Holiday Movies on Main at Main Street Theatre
Main Street Theatre is located on Main Street in the old section of Conway, SC. The iconic flashing marquee above the theatre has been a fixture in downtown since 1947 when The Holliday Theatre first opened in that location. However after years of openings and closing, disrepair and multiple owners, the renovated and new Main Street Theatre opened in 1994. The Main Street Theatre has less that 650 seats (The Holliday had 650 seats but when they restored the theatre they put in less seats and tried to outfit it with more modern amenities) boasts a balcony, a stage, a movie screen, a ticket window (in its original location on the corner) and concession stands. It is home to The Theatre of the Republic which puts on live performances throughout the year. But this holiday season it is home to old holiday movies.
I invited my friend, Holly, to join me for a viewing of White Christmas, starring Bing Crosby, Danny Kaye, Rosemary Clooney, and Vera-Ellen. It is one of my favorite Christmas movies and I was looking forward to seeing it on the big screen since I’ve only seen it on video or DVD.
The front of the theatre is completely glass and a man behind the glass motioned us to enter the theatre at the corner entrance where we purchased our tickets at the glassed-in ticket window. He gave us a numbered ticket and told us there would be some giveaways before the show. The smell of freshly popped popcorn filled the air as we passed the concession stands selling beer, wine, soda, popcorn, and an assortment of candies.
The auditorium had green-lit Christmas trees at the right and left corners of the stage and a movie screen filling the wall. It was not the enormous size of a modern day movie screen, but filled the wall just the same. I chose seats smack-dab in the middle of the theatre. The showing was to begin at 7:30.
As 7:30 approached two men representing Easy 105.9, a local radio station featuring musical oldies, got up on the stage and introduced themselves as the sponsors of the holiday movie series. They then threw out facts and trivia about the movie: it was the biggest hit of 1954 which is the year it was released; Vera-Ellen lip-synched throughout the movie; and Danny Kaye was not the first choice for his part. They also explained that the movie was released in Vista-Vision which the movie industry created to compete with television sets and the screens for Vista-Vision movies were much bigger than the one in front of us. They would have been longer and taller. Essentially they were the IMAX theaters of that day. However they assured us that even though we didn’t have the humongous screen to watch the movie on, the colors were going to pop on the big screen and we would see the movie as it was meant to be seen: on the big screen. Before the night’s end Holly threw out her own trivia and informed me that the actor, George Clooney, was the nephew of Rosemary Clooney! After the trivia, they started drawing numbers and gave out prizes: tickets to the Christmas show at Alabama Theater, coffee mugs…and I won two tickets to Brookgreen Gardens!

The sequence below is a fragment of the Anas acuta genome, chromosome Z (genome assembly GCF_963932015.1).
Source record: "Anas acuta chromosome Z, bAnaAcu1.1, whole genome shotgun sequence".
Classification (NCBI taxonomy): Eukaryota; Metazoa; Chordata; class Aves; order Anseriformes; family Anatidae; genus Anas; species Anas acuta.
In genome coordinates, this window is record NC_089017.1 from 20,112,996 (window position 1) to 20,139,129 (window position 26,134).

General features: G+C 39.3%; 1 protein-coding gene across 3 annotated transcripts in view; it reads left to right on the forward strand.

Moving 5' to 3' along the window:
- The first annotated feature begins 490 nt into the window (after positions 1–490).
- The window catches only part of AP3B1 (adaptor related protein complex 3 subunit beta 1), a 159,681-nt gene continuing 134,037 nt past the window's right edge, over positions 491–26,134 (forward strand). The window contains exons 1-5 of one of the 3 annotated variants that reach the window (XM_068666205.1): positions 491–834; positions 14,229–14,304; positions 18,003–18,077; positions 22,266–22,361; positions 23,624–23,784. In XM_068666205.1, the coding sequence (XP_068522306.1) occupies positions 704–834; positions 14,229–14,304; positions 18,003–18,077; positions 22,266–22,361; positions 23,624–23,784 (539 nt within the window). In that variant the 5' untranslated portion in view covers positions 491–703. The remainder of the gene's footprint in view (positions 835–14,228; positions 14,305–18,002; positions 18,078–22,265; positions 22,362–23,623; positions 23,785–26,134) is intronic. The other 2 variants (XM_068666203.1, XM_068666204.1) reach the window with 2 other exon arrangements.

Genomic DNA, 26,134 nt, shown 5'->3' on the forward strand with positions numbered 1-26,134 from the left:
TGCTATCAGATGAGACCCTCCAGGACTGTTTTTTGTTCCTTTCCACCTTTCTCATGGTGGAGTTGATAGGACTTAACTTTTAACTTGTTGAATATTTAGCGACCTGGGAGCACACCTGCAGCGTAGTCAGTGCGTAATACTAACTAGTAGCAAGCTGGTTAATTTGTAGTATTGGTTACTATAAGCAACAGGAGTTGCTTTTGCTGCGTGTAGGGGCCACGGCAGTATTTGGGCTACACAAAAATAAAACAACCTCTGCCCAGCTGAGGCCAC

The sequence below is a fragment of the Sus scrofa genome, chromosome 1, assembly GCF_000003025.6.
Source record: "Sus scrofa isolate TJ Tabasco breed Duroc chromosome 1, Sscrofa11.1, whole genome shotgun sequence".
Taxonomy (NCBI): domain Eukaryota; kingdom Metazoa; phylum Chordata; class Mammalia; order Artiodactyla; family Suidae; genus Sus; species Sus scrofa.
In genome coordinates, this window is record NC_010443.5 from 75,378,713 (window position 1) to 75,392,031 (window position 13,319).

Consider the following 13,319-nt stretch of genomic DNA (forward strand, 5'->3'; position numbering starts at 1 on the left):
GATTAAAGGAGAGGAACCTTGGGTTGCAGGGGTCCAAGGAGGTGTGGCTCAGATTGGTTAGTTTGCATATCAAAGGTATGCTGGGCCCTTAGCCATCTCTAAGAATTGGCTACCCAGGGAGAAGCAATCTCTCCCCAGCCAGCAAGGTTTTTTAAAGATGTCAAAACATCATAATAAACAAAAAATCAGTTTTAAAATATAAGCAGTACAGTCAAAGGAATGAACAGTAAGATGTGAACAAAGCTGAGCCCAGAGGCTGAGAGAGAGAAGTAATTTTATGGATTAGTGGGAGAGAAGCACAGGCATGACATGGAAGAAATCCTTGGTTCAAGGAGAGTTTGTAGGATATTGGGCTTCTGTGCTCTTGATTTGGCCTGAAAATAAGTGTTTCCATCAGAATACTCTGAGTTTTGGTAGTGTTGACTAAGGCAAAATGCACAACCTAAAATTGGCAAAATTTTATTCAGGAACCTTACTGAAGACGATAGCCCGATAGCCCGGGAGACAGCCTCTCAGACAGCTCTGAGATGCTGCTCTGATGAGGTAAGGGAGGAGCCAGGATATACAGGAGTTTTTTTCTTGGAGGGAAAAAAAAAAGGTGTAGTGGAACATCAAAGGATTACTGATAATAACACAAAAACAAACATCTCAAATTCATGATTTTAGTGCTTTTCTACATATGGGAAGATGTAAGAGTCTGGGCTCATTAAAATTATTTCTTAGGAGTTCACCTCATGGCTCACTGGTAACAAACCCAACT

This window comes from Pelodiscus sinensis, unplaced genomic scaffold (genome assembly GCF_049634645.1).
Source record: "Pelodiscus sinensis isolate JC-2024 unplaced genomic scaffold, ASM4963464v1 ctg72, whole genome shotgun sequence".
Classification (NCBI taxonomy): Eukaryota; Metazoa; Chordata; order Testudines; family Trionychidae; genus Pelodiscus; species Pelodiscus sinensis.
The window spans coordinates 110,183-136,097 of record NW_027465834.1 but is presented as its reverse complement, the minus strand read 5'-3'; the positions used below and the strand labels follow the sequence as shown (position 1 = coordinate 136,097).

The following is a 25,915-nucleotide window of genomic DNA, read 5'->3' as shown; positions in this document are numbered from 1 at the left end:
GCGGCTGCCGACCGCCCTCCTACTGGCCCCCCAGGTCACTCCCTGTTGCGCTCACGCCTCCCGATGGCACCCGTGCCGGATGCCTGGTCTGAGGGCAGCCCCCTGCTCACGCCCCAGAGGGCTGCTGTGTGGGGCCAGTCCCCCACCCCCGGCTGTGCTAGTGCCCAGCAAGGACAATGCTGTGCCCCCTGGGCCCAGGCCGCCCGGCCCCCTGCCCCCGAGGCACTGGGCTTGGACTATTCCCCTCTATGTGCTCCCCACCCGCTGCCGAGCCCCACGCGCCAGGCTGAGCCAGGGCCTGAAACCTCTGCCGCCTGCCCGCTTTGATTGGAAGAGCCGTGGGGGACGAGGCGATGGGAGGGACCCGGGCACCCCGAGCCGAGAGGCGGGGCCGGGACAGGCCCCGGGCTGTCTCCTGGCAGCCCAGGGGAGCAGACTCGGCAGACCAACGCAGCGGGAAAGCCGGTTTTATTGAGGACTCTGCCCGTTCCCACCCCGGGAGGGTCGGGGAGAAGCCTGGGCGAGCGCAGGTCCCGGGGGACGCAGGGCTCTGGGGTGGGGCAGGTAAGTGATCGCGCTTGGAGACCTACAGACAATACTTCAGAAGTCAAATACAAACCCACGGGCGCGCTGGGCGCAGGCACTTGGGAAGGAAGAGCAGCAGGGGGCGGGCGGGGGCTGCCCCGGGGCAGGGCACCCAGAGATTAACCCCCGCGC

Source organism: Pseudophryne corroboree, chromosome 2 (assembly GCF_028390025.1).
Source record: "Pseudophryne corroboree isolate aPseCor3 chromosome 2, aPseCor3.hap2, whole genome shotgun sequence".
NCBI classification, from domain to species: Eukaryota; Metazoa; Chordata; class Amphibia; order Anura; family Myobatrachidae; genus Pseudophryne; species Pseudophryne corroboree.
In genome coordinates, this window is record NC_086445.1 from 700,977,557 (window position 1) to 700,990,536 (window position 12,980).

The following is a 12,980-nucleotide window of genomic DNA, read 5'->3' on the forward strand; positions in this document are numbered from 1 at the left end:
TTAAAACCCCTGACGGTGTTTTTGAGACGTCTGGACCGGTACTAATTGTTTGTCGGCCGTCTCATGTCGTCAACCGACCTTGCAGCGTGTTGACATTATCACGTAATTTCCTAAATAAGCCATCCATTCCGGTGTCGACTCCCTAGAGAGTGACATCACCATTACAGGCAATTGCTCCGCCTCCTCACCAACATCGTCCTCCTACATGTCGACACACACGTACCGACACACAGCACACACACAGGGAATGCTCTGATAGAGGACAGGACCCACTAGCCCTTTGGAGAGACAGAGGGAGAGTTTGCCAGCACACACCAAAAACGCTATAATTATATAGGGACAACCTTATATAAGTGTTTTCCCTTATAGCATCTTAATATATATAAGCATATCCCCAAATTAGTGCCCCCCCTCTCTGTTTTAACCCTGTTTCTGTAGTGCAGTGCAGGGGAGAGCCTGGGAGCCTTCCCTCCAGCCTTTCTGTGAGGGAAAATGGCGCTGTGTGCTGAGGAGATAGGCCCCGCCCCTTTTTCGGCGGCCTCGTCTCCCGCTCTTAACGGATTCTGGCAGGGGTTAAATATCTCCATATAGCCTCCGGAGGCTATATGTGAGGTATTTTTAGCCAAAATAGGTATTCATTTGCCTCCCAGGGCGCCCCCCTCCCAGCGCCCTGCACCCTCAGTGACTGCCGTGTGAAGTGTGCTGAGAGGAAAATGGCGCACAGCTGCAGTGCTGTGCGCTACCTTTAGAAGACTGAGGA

The lights went down and the music began. White Christmas begins and ends with the signature song “White Christmas” (which we learned – in the trivia before the movie – was a song not originally written for this movie but another movie!) is about two entertainers (Bing Crosby and Danny Kaye) who get out of the army and hit it big in show business together. They meet two women entertainers and Danny Kaye dreams up ways to get Bing Crosby to fall in love with one of the girls while they rehearse and perform a Christmas show together at a ski resort in Vermont. There are three big dance numbers that I typically find rather boring in the movie. But when they were performed in front of us on the big screen they were fantastical! And I joined the audience in clapping as they came to an end! The audience clapped and laughed, and a few members of the audience sang along quietly to some of the songs throughout the movie. In the last scene when the general enters the dining area to greet his men from the army (get ready for the cliche) you could have heard a pin drop in the theatre. As the signature “The End” came on screen we all clapped our hands for the performance/movie.
Main Street Theatre created an experience that takes you back-in-time, to a theatre with no stadium seating or cup holders, no sound system that makes you feel the bass in the pit of your stomach. But I felt it enhanced the movie of 1954 and showed it in all its glory, as it should be seen. I can’t wait to see it again next year!
Movies on Main shows movies throughout various times of the year. It’s a Wonderful Life plays this Sunday.
Cost: $5 ticket. Up to $4 concessions.